A simulation performed with six GMFGs as described herein mounted to a UH-60 gearbox showed a reduction in vibration to levels of 0.05 g.

It should be understood that relative positional terms such as “forward,” “aft,” “upper,” “lower,” “above,” “below,” and the like are with reference to the normal operational attitude of the vehicle and should not be considered otherwise limiting. It should also be understood that although a particular component arrangement is disclosed in the illustrated embodiment, other arrangements will benefit from the instant invention.

Although particular step sequences are shown, described, and claimed, it should be understood that steps may be performed in any order, separated or combined unless otherwise indicated and will still benefit from the present invention.

The foregoing description is exemplary rather than defined by the limitations within. Many modifications and variations of the present invention are possible in light of the above teachings. The preferred embodiments of this invention have been disclosed, however, one of ordinary skill in the art would recognize that certain modifications would come within the scope of this invention. It is, therefore, to be understood that within the scope of the appended claims, the invention may be practiced otherwise than as specifically described. For that reason the following claims should be studied to determine the true scope and content of this invention.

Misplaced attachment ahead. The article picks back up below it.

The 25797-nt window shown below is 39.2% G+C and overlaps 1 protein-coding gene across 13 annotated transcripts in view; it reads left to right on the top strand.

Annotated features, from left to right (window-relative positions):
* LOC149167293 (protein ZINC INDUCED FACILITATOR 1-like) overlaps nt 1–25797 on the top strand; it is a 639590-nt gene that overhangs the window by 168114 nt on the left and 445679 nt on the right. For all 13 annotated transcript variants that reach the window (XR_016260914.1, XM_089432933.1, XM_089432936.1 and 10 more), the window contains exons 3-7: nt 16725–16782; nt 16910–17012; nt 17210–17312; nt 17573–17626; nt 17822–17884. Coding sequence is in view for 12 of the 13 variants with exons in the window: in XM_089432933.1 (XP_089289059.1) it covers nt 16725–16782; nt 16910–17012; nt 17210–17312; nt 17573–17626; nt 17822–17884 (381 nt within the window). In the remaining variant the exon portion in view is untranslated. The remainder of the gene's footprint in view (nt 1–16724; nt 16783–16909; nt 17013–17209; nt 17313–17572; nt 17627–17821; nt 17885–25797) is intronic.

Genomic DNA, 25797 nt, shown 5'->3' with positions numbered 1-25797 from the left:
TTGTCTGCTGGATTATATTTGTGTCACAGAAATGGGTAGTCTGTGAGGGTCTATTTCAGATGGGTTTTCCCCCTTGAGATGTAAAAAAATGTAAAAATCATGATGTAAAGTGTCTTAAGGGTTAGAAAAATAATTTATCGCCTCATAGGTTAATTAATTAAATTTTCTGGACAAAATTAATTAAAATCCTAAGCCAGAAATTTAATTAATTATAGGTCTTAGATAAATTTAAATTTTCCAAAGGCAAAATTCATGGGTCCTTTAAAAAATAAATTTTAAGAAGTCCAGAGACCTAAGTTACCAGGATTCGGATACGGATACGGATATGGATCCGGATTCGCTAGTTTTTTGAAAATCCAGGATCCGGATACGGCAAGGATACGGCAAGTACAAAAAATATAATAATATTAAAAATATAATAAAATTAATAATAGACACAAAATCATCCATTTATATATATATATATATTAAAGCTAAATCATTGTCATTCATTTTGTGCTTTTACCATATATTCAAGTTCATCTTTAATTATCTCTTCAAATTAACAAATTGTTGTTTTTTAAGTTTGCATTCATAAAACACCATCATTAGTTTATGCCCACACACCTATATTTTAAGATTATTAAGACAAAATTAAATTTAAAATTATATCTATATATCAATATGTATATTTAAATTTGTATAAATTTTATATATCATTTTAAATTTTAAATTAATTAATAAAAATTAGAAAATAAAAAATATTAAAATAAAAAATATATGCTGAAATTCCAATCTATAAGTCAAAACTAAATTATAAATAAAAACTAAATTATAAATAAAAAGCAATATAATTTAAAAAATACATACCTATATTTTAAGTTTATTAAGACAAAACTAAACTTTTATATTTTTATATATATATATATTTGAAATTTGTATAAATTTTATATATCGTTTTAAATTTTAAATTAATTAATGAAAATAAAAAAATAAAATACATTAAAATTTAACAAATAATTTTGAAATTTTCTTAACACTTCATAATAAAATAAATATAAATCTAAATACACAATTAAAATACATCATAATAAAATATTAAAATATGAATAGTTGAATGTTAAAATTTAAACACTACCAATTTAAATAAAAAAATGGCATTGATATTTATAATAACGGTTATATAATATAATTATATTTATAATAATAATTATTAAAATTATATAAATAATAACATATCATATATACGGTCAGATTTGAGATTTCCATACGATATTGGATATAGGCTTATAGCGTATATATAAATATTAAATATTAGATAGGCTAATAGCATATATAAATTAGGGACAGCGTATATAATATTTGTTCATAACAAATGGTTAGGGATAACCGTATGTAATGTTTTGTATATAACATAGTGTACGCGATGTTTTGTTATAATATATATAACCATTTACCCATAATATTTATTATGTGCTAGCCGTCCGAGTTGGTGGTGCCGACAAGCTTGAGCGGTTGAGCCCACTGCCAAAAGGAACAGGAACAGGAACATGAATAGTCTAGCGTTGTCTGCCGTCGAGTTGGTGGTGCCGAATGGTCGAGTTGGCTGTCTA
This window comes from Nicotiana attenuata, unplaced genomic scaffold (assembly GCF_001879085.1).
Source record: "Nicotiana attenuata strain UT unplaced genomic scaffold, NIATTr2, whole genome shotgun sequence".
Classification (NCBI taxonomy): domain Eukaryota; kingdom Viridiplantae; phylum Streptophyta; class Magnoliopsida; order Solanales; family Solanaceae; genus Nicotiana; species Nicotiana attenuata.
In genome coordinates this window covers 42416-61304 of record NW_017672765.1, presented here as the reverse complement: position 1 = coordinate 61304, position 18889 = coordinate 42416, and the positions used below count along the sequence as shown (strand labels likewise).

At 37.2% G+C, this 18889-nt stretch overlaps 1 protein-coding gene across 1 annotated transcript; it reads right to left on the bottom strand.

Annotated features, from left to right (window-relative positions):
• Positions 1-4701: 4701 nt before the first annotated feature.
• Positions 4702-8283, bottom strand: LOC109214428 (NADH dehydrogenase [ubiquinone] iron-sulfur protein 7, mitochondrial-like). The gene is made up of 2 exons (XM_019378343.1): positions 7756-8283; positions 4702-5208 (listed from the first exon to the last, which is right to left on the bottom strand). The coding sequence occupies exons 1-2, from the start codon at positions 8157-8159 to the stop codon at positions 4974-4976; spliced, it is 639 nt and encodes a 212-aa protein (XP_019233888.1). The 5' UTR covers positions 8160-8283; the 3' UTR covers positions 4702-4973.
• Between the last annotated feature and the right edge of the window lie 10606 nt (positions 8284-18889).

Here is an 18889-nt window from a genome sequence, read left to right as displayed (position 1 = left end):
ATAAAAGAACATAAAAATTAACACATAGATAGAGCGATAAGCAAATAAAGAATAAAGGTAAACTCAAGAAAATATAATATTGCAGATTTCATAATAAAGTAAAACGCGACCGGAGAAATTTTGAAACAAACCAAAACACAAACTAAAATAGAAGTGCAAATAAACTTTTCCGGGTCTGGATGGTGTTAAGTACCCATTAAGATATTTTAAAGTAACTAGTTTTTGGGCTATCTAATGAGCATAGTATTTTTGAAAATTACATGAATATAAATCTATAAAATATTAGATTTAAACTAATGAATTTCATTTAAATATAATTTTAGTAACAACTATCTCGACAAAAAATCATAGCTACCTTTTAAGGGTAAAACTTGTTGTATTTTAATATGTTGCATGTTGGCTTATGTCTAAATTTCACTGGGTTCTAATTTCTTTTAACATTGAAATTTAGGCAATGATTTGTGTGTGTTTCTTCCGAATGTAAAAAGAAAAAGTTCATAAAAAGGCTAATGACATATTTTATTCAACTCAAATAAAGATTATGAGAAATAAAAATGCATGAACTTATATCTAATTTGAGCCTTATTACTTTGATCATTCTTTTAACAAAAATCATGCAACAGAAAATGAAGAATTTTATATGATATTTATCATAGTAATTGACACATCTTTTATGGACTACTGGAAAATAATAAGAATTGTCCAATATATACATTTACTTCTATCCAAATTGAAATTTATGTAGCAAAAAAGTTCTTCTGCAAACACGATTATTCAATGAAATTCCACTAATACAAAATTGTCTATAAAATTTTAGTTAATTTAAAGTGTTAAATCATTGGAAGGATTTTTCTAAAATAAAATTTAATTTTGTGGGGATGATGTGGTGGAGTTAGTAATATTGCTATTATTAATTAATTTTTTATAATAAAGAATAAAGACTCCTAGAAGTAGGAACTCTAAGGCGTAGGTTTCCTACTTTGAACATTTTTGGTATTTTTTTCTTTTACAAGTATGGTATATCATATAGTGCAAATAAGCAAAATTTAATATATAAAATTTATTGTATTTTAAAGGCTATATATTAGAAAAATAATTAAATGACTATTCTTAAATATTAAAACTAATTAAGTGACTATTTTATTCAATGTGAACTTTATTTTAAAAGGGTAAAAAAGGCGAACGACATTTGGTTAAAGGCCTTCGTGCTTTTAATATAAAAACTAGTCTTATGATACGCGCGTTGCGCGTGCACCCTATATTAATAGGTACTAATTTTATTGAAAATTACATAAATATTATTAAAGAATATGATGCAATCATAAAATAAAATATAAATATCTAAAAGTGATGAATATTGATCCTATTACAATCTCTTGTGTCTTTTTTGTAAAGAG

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Reference
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Referenced by
Citing PatentFiling datePublication dateApplicantTitle
US8538590Mar 28, 2010Sep 17, 2013Sikorsky Aircraft CorporationActive vibration suppression via power minimization
US8636473 *Jul 2, 2013Jan 28, 2014Textron Innovations Inc.Differential pitch control to optimize co-rotating stacked rotor performance
US8662442 *Nov 1, 2011Mar 4, 2014Textron Innovations Inc.Active prop rotor stability system
US20130105637 *Nov 1, 2011May 2, 2013Bell Helicopter Textron Inc.Active Prop Rotor Stability System
US20130119192 *Nov 8, 2012May 16, 2013EurocopterAntivibration suspension means for a tie bar of an aircraft power transmission gearbox, an antivibration suspension device, and an aircraft
Classifications
U.S. Classification416/170.00R, 244/17.27
International ClassificationB64C27/14, B64C27/00, F03B11/00, B63H1/00
Cooperative ClassificationB64C27/001, B64C27/14
European ClassificationB64C27/00B, B64C27/14
Legal Events
DateCodeEventDescription
Mar 12, 2014FPAYFee payment
Year of fee payment: 8
Apr 8, 2010FPAYFee payment
Year of fee payment: 4
Jan 2, 2007CCCertificate of correction
Mar 12, 2004ASAssignment
Owner name: SIKORSKY AIRCRAFT CORPORATION, CONNECTICUT
Free format text: ASSIGNMENT OF ASSIGNORS INTEREST;ASSIGNORS:WELSH, WILLIAM A.;ELLER, EREZ;GOODMAN, ROBERT K.;REEL/FRAME:015094/0619
Effective date: 20040308